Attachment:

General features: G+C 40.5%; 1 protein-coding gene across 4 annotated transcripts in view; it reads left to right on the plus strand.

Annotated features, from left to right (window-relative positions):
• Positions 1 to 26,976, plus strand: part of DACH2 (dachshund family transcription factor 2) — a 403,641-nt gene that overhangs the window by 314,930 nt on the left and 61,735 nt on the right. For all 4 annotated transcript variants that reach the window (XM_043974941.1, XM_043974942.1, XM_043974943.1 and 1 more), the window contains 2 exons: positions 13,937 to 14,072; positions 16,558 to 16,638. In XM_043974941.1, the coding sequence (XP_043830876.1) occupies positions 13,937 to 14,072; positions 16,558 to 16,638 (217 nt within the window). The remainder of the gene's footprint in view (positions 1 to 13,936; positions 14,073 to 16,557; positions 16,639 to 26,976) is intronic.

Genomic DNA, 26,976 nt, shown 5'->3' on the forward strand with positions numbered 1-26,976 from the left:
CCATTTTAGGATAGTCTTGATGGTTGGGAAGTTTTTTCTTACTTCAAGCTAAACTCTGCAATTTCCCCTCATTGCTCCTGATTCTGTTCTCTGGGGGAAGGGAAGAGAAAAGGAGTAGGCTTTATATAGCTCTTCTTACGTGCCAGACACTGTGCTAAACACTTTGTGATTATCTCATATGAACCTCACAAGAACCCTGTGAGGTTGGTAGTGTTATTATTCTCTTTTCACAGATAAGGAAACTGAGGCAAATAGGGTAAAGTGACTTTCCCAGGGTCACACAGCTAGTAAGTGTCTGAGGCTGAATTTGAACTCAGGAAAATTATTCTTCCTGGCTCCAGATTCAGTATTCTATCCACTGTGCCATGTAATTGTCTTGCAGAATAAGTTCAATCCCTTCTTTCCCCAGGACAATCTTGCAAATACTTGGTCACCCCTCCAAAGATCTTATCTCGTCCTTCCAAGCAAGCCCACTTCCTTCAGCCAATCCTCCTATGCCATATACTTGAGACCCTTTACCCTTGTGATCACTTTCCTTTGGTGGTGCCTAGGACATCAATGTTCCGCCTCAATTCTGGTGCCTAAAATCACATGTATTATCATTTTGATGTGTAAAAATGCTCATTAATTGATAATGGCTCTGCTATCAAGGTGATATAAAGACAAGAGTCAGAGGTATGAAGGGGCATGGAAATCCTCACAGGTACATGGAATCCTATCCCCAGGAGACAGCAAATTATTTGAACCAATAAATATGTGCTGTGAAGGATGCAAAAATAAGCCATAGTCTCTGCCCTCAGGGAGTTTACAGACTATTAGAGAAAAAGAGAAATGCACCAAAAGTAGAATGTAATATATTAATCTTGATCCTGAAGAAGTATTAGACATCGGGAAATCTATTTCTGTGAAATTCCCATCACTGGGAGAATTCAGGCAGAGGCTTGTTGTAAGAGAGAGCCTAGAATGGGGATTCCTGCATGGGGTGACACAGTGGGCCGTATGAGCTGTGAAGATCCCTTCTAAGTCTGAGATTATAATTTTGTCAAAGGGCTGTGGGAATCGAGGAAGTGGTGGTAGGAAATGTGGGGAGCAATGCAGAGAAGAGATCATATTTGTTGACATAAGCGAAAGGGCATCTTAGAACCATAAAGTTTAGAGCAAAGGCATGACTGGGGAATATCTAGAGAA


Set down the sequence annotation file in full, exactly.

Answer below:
General features: G+C 40.5%; 1 protein-coding gene across 4 annotated transcripts in view; it reads left to right on the plus strand.

Annotated features, from left to right (window-relative positions):
• Positions 1 to 26,976, plus strand: part of DACH2 (dachshund family transcription factor 2) — a 403,641-nt gene that overhangs the window by 314,930 nt on the left and 61,735 nt on the right. For all 4 annotated transcript variants that reach the window (XM_043974941.1, XM_043974942.1, XM_043974943.1 and 1 more), the window contains 2 exons: positions 13,937 to 14,072; positions 16,558 to 16,638. In XM_043974941.1, the coding sequence (XP_043830876.1) occupies positions 13,937 to 14,072; positions 16,558 to 16,638 (217 nt within the window). The remainder of the gene's footprint in view (positions 1 to 13,936; positions 14,073 to 16,557; positions 16,639 to 26,976) is intronic.

Genomic DNA, 26,976 nt, shown 5'->3' on the forward strand with positions numbered 1-26,976 from the left:
CCATTTTAGGATAGTCTTGATGGTTGGGAAGTTTTTTCTTACTTCAAGCTAAACTCTGCAATTTCCCCTCATTGCTCCTGATTCTGTTCTCTGGGGGAAGGGAAGAGAAAAGGAGTAGGCTTTATATAGCTCTTCTTACGTGCCAGACACTGTGCTAAACACTTTGTGATTATCTCATATGAACCTCACAAGAACCCTGTGAGGTTGGTAGTGTTATTATTCTCTTTTCACAGATAAGGAAACTGAGGCAAATAGGGTAAAGTGACTTTCCCAGGGTCACACAGCTAGTAAGTGTCTGAGGCTGAATTTGAACTCAGGAAAATTATTCTTCCTGGCTCCAGATTCAGTATTCTATCCACTGTGCCATGTAATTGTCTTGCAGAATAAGTTCAATCCCTTCTTTCCCCAGGACAATCTTGCAAATACTTGGTCACCCCTCCAAAGATCTTATCTCGTCCTTCCAAGCAAGCCCACTTCCTTCAGCCAATCCTCCTATGCCATATACTTGAGACCCTTTACCCTTGTGATCACTTTCCTTTGGTGGTGCCTAGGACATCAATGTTCCGCCTCAATTCTGGTGCCTAAAATCACATGTATTATCATTTTGATGTGTAAAAATGCTCATTAATTGATAATGGCTCTGCTATCAAGGTGATATAAAGACAAGAGTCAGAGGTATGAAGGGGCATGGAAATCCTCACAGGTACATGGAATCCTATCCCCAGGAGACAGCAAATTATTTGAACCAATAAATATGTGCTGTGAAGGATGCAAAAATAAGCCATAGTCTCTGCCCTCAGGGAGTTTACAGACTATTAGAGAAAAAGAGAAATGCACCAAAAGTAGAATGTAATATATTAATCTTGATCCTGAAGAAGTATTAGACATCGGGAAATCTATTTCTGTGAAATTCCCATCACTGGGAGAATTCAGGCAGAGGCTTGTTGTAAGAGAGAGCCTAGAATGGGGATTCCTGCATGGGGTGACACAGTGGGCCGTATGAGCTGTGAAGATCCCTTCTAAGTCTGAGATTATAATTTTGTCAAAGGGCTGTGGGAATCGAGGAAGTGGTGGTAGGAAATGTGGGGAGCAATGCAGAGAAGAGATCATATTTGTTGACATAAGCGAAAGGGCATCTTAGAACCATAAAGTTTAGAGCAAAGGCATGACTGGGGAATATCTAGAGAA